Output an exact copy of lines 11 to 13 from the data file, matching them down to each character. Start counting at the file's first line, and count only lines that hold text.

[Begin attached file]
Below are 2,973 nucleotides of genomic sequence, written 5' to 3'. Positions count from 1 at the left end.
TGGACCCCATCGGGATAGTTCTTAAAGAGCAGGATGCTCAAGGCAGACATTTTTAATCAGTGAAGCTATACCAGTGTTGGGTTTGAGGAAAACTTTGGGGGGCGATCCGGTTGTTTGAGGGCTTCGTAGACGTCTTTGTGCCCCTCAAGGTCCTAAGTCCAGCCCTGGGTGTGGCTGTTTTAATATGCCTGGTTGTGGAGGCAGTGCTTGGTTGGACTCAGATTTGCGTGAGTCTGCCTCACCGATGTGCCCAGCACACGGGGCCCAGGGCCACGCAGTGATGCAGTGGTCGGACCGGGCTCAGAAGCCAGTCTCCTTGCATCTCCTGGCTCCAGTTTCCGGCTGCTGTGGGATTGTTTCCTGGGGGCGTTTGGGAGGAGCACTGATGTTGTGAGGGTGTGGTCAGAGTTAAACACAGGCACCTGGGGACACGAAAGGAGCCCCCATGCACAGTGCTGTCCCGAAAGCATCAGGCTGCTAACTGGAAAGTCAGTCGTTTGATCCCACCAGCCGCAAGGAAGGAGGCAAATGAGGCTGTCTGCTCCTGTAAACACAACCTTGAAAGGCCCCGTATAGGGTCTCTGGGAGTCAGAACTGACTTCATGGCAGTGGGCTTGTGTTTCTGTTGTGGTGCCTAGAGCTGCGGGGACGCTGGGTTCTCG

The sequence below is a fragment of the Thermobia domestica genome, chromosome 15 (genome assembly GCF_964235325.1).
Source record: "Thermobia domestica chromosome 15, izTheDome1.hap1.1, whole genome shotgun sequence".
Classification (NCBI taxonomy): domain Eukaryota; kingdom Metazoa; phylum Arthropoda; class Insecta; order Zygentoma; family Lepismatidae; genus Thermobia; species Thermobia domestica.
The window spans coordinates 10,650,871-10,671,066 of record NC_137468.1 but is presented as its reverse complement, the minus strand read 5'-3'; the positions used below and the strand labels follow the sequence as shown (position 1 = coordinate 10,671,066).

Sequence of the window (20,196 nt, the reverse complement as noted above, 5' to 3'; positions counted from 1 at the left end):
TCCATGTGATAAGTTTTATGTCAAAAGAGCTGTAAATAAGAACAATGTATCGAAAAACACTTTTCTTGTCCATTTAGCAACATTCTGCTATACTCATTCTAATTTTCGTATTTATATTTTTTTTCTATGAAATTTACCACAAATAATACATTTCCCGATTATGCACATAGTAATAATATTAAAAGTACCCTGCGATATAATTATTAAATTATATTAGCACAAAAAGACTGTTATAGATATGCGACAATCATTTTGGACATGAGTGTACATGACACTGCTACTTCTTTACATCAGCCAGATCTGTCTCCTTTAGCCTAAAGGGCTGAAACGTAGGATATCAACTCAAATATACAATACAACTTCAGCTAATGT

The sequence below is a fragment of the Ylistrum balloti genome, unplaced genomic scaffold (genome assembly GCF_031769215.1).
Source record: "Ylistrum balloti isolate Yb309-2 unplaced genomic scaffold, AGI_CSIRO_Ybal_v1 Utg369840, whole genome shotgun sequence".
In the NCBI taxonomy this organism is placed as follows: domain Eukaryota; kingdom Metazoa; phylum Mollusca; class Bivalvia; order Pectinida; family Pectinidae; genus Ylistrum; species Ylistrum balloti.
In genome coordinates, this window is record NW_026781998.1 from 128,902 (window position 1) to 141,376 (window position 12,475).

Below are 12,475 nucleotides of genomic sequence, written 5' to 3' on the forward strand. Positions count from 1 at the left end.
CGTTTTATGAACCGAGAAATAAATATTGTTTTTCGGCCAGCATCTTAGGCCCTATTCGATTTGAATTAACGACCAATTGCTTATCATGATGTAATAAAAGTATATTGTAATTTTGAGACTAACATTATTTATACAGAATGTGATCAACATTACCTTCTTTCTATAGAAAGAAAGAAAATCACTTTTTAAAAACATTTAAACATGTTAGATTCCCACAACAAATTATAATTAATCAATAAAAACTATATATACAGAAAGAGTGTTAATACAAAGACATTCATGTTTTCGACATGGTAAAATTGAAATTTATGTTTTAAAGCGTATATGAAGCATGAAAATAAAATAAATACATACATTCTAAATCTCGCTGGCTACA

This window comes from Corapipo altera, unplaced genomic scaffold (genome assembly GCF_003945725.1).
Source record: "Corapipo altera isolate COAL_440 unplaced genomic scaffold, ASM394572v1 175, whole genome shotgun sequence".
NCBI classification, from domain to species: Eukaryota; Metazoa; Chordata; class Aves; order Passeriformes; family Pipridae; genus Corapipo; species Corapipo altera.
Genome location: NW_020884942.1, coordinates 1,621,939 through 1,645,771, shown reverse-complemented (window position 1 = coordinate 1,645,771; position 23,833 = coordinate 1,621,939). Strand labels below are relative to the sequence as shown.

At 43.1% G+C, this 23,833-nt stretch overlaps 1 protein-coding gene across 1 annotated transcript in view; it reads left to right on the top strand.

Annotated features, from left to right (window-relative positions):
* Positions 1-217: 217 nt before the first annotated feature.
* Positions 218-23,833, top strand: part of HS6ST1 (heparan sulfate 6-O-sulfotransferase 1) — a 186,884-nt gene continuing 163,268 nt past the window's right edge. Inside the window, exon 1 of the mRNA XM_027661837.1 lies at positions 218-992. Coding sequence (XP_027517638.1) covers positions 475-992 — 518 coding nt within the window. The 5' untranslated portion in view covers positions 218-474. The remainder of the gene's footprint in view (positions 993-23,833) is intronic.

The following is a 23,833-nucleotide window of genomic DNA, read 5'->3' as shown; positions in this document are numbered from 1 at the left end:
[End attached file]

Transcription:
In the NCBI taxonomy this organism is placed as follows: domain Eukaryota; kingdom Metazoa; phylum Mollusca; class Bivalvia; order Pectinida; family Pectinidae; genus Ylistrum; species Ylistrum balloti.
In genome coordinates, this window is record NW_026781998.1 from 128,902 (window position 1) to 141,376 (window position 12,475).

Below are 12,475 nucleotides of genomic sequence, written 5' to 3' on the forward strand. Positions count from 1 at the left end.